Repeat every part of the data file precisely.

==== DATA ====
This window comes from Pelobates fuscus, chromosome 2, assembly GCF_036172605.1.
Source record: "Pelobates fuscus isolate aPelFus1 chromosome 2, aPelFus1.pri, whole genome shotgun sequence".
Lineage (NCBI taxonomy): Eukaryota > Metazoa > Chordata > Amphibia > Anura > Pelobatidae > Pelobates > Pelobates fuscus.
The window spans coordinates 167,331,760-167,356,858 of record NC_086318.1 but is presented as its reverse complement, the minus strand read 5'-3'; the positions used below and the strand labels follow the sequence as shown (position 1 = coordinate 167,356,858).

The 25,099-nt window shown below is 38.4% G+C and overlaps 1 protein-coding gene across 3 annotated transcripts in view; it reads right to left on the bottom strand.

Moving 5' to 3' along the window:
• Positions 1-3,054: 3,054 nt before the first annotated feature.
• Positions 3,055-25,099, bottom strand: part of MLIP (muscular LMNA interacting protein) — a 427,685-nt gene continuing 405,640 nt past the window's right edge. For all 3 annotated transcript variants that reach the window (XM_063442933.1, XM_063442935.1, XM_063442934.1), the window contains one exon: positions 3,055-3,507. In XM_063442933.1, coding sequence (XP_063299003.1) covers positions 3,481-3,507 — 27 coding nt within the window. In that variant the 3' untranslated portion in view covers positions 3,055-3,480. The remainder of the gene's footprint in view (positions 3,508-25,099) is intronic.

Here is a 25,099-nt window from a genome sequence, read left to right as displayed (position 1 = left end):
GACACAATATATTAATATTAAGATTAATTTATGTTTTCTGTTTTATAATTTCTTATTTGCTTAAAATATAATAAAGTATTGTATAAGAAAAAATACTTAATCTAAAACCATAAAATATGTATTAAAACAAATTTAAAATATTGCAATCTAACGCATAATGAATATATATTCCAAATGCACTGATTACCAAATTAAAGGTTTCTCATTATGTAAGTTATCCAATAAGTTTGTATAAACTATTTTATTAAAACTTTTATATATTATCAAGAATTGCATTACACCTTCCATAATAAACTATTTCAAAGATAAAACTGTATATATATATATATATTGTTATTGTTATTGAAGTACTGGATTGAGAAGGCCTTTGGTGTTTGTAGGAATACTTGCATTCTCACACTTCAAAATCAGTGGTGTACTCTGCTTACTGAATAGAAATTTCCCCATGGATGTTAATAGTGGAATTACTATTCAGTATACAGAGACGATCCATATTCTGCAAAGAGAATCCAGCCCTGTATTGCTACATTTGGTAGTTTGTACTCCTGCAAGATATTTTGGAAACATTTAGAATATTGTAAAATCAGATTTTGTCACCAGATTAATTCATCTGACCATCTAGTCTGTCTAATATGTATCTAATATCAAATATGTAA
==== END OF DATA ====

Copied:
This window comes from Pelobates fuscus, chromosome 2, assembly GCF_036172605.1.
Source record: "Pelobates fuscus isolate aPelFus1 chromosome 2, aPelFus1.pri, whole genome shotgun sequence".
Lineage (NCBI taxonomy): Eukaryota > Metazoa > Chordata > Amphibia > Anura > Pelobatidae > Pelobates > Pelobates fuscus.
The window spans coordinates 167,331,760-167,356,858 of record NC_086318.1 but is presented as its reverse complement, the minus strand read 5'-3'; the positions used below and the strand labels follow the sequence as shown (position 1 = coordinate 167,356,858).

The 25,099-nt window shown below is 38.4% G+C and overlaps 1 protein-coding gene across 3 annotated transcripts in view; it reads right to left on the bottom strand.

Moving 5' to 3' along the window:
• Positions 1-3,054: 3,054 nt before the first annotated feature.
• Positions 3,055-25,099, bottom strand: part of MLIP (muscular LMNA interacting protein) — a 427,685-nt gene continuing 405,640 nt past the window's right edge. For all 3 annotated transcript variants that reach the window (XM_063442933.1, XM_063442935.1, XM_063442934.1), the window contains one exon: positions 3,055-3,507. In XM_063442933.1, coding sequence (XP_063299003.1) covers positions 3,481-3,507 — 27 coding nt within the window. In that variant the 3' untranslated portion in view covers positions 3,055-3,480. The remainder of the gene's footprint in view (positions 3,508-25,099) is intronic.

Here is a 25,099-nt window from a genome sequence, read left to right as displayed (position 1 = left end):
GACACAATATATTAATATTAAGATTAATTTATGTTTTCTGTTTTATAATTTCTTATTTGCTTAAAATATAATAAAGTATTGTATAAGAAAAAATACTTAATCTAAAACCATAAAATATGTATTAAAACAAATTTAAAATATTGCAATCTAACGCATAATGAATATATATTCCAAATGCACTGATTACCAAATTAAAGGTTTCTCATTATGTAAGTTATCCAATAAGTTTGTATAAACTATTTTATTAAAACTTTTATATATTATCAAGAATTGCATTACACCTTCCATAATAAACTATTTCAAAGATAAAACTGTATATATATATATATATTGTTATTGTTATTGAAGTACTGGATTGAGAAGGCCTTTGGTGTTTGTAGGAATACTTGCATTCTCACACTTCAAAATCAGTGGTGTACTCTGCTTACTGAATAGAAATTTCCCCATGGATGTTAATAGTGGAATTACTATTCAGTATACAGAGACGATCCATATTCTGCAAAGAGAATCCAGCCCTGTATTGCTACATTTGGTAGTTTGTACTCCTGCAAGATATTTTGGAAACATTTAGAATATTGTAAAATCAGATTTTGTCACCAGATTAATTCATCTGACCATCTAGTCTGTCTAATATGTATCTAATATCAAATATGTAA